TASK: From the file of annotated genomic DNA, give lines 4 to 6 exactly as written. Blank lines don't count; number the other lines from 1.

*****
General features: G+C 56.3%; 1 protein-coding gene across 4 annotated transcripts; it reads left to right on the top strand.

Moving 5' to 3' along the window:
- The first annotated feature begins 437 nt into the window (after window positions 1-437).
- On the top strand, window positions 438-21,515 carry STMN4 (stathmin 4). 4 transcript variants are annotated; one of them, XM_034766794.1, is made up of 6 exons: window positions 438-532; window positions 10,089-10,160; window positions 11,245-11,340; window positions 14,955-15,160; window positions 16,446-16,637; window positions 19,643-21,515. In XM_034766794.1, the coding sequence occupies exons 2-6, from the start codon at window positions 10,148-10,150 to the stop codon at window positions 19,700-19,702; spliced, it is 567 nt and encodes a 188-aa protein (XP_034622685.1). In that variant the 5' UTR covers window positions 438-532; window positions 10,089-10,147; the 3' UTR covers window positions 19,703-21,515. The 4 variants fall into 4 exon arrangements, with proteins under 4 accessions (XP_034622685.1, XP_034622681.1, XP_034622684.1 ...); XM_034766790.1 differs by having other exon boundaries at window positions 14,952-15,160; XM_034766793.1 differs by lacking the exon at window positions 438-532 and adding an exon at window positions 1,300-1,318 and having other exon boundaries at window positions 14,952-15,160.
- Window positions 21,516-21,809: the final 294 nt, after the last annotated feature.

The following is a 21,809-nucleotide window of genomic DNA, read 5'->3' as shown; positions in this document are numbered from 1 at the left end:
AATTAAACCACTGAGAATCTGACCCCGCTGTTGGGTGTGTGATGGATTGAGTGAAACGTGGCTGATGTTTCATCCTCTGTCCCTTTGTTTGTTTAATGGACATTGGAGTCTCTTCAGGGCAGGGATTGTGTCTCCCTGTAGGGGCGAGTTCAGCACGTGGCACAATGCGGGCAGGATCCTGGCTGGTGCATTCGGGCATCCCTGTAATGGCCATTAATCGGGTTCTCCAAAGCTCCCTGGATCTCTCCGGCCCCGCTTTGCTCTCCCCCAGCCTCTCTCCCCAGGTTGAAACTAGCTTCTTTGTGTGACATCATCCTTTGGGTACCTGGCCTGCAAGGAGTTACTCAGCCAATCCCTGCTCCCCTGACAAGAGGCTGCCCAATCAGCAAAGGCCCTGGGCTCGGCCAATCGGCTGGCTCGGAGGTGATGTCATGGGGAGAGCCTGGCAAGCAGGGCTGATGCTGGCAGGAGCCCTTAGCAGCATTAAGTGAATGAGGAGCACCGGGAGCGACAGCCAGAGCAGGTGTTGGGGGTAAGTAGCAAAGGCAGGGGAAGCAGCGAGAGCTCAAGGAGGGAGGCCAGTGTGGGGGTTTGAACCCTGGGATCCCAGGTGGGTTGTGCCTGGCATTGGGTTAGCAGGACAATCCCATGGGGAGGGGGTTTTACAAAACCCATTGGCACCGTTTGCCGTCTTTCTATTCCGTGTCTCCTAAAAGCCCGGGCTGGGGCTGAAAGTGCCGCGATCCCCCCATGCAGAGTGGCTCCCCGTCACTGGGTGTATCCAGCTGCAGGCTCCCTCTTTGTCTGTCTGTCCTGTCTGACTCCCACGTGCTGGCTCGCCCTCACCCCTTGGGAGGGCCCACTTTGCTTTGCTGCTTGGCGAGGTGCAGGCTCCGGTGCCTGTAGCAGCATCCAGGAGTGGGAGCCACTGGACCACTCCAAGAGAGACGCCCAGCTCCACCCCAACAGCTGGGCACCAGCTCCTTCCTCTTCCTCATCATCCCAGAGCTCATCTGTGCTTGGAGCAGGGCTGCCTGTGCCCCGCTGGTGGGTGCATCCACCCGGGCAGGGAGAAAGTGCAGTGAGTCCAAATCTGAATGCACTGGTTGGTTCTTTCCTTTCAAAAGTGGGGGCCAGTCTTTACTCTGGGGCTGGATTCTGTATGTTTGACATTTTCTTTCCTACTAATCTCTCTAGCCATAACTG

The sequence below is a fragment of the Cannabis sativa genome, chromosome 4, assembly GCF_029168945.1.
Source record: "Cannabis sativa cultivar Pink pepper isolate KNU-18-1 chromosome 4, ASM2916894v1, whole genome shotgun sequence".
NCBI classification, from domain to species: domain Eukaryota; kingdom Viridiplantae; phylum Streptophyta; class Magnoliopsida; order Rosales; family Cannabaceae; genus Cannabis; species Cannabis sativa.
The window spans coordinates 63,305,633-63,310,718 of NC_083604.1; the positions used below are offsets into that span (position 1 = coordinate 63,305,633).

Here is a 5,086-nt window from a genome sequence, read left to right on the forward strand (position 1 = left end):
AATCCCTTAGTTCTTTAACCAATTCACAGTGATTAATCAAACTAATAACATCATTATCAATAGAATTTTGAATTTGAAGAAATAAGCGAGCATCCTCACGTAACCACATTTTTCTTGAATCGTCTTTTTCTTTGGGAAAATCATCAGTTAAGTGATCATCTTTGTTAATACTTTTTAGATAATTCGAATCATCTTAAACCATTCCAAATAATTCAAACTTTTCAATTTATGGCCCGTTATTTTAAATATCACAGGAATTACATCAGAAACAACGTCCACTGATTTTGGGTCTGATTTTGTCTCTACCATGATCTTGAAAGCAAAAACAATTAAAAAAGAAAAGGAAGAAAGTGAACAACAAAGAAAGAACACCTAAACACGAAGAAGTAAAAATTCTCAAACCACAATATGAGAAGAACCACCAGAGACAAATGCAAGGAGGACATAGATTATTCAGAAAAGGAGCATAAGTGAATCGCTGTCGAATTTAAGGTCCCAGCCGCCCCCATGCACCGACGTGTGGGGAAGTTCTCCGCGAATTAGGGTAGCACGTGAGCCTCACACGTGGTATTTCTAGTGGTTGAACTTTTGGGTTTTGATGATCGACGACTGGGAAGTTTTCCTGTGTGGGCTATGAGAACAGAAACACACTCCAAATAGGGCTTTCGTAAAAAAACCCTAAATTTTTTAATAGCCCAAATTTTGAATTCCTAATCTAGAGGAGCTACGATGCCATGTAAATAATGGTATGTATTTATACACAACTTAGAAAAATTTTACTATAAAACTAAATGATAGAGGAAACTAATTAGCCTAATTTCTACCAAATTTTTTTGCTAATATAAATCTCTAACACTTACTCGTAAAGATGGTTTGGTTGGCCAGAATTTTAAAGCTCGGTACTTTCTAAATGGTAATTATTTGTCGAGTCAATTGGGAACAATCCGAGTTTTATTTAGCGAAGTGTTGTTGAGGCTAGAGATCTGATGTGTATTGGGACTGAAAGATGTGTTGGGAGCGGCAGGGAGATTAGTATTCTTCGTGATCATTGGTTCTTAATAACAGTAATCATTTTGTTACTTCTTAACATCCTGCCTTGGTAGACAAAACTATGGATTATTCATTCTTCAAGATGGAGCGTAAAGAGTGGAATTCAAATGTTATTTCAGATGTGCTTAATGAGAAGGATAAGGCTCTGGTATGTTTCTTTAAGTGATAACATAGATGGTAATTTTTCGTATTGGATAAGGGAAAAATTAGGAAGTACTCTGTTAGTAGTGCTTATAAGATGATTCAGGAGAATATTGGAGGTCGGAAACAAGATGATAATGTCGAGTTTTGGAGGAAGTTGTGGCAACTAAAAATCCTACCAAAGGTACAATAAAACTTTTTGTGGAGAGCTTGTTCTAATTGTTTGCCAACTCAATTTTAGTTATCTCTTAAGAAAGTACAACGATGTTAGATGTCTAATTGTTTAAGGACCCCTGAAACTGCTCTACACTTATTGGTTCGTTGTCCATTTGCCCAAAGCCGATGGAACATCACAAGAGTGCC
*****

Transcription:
- On the top strand, window positions 438-21,515 carry STMN4 (stathmin 4). 4 transcript variants are annotated; one of them, XM_034766794.1, is made up of 6 exons: window positions 438-532; window positions 10,089-10,160; window positions 11,245-11,340; window positions 14,955-15,160; window positions 16,446-16,637; window positions 19,643-21,515. In XM_034766794.1, the coding sequence occupies exons 2-6, from the start codon at window positions 10,148-10,150 to the stop codon at window positions 19,700-19,702; spliced, it is 567 nt and encodes a 188-aa protein (XP_034622685.1). In that variant the 5' UTR covers window positions 438-532; window positions 10,089-10,147; the 3' UTR covers window positions 19,703-21,515. The 4 variants fall into 4 exon arrangements, with proteins under 4 accessions (XP_034622685.1, XP_034622681.1, XP_034622684.1 ...); XM_034766790.1 differs by having other exon boundaries at window positions 14,952-15,160; XM_034766793.1 differs by lacking the exon at window positions 438-532 and adding an exon at window positions 1,300-1,318 and having other exon boundaries at window positions 14,952-15,160.
- Window positions 21,516-21,809: the final 294 nt, after the last annotated feature.

The following is a 21,809-nucleotide window of genomic DNA, read 5'->3' as shown; positions in this document are numbered from 1 at the left end: